Advantages of Oracle’s new blockchain apps explained in exclusive interview
While today’s supply chains are fairly mature and most organizations have implemented visibility, tracking and analytics solutions, their ability is often limited to tracking transactions within their organization boundaries.
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Editor’s Note: Oracle OpenWorld, one the industry’s most important business and technology conference for the past 20 years, hosts tens of thousands of in-person attendees as well as millions online. Dedicated to helping businesses leverage Cloud for their innovation and growth, the conference delivers deep insight into industry trends and breakthroughs driven by technology. With hundreds of demos and hands-on labs, plus exhibitions from more than 250 partners and customers from around the world, Oracle OpenWorld has become a showcase for leading cloud technologies, from Cloud Applications to Cloud Platform and Infrastructure.
In this exclusive interview we discuss the recent release of block chain applications with Rick Jewell, Senior Vice President, Supply Chain & Manufacturing Cloud Applications, Oracle.
Supply Chain Management Review: What types of industry challenges is this announcement addressing?
Rick Jewell: First, there’s Multi-tier visibility. Many manufacturers don’t have visibility in their multi-tier supply chain. While many of them have some data from the immediate suppliers, they don’t have visibility in their suppliers’ suppliers. They also don’t always trust the data provided by all the players in the multi-tier supply chain.
Secondly, there’s Non-disputable root-cause analysis. Customer lack the ability to perform root cause analysis with non-repudiable single source of truth. This reduces costly disputes between trading partners.
SCMR: What about genealogy and chain of custody?
Jewell: Manufacturers don’t have ability to traceback every part and sub-assemblies that went into the production. When some defects are detected, this lack of genealogy information results in very broad product recalls – eroding brand value and stockholder returns.
Furthermore there’s track and trace, compliance: Supply chain professionals lack the ability to track end-to-end progress of the order-management, procurement, inventory, manufacturing, quality, warehousing, logistics process. Their also like ability to improve compliance through automated, consensus-driven transaction records pre-checked with smart-contracts
SCMR: Why is blockchain relevant in Supply Chain Management?
Jewell: Across multiple organizations. While today’s supply chains are fairly mature and most organizations have implemented visibility, tracking and analytics solutions, their ability is often limited to tracking transactions within their organization boundaries. With its distributed ledger technology, blockchain allows them to create and end-to-end view through multiple organizations in modern complex supply chains.
SCMR: And this builds trust?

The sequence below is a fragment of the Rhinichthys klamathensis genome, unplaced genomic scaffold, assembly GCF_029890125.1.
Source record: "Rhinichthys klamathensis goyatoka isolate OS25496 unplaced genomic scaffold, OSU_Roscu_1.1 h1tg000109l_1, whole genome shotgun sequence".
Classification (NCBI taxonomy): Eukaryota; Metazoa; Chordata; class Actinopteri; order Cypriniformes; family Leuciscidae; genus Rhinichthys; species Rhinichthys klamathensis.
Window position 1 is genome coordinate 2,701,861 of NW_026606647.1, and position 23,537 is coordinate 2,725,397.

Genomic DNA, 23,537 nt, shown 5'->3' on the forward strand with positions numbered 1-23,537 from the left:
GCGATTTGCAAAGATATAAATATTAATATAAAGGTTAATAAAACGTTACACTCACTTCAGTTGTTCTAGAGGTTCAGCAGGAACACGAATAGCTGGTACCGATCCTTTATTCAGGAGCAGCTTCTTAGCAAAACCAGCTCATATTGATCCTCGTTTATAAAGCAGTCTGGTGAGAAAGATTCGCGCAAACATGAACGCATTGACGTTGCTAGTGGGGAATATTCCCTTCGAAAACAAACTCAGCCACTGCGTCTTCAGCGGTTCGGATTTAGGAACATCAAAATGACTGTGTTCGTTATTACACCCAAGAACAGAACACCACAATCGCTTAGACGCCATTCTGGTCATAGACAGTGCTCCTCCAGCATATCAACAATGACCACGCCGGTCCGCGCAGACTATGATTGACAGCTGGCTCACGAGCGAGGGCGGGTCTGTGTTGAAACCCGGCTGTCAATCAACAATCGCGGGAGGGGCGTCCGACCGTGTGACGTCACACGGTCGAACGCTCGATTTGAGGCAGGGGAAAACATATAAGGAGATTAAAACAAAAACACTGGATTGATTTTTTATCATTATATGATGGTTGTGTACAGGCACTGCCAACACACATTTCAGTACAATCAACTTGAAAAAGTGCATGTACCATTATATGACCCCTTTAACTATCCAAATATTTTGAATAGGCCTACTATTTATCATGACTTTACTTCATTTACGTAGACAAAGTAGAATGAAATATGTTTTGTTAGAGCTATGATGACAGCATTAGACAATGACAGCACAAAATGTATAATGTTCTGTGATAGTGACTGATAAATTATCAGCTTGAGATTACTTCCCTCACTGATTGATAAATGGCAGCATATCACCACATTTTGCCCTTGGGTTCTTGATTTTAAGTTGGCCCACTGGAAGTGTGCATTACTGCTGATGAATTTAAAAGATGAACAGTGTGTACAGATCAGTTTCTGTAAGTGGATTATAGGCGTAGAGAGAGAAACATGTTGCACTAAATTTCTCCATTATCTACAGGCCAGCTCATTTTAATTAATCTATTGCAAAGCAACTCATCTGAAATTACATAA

Jewell: Exactly. Many supply chain processes are designed around lack of trust between trading partners. Blockchain adds ‘trust in transactions’. Blockchain essentially adds a single source of truth that is shared across multiple organizations, that is non-repudiable, and that is verified through smart contracts and endorsed with consensus. This reduces several manual processes (e.g. manual verifications), paperwork, audits, compliance, and reduction of disputes.
It also addresses counterfeiting and fraud: Supply chain professionals have been struggling with counterfeiting and fraud. Non-repudiable ledger of transactions in the blockchain helps with instantaneous verification of authenticity and genealogy of parts and products.
SCMR: So what are the end-consumer benefits?
Jewell: Today’s consumers like to know more about how their products were produced, where the ingredients were sourced from, and validate that the products were not subjected to harsh environmental conditions during storage or transportation. Blockchain enables a set of usecases that track the end-to-end process of product creation like grape-to-glass (tracking from a vineyard to the wine glass), farm-to-fork (tracking from a farmer’s field to a consumer’s fork), hook-to-plate, etc.
SCMR: Finally, what are the top three aspects of this announcement?
Jewell: These applications significantly reduce the time-to-value to deliver quicker ROI for our customers. Since these are purpose-built SaaS applications – and not just technology components – they reduce the time for deployment, and provide value out of the box.
About the AuthorPatrick Burnson, Executive Editor Patrick Burnson is executive editor for Logistics Management and Supply Chain Management Review magazines and web sites. Patrick is a widely-published writer and editor who has spent most of his career covering international trade, global logistics, and supply chain management. He lives and works in San Francisco, providing readers with a Pacific Rim perspective on industry trends and forecasts. You can reach him directly at [email protected]
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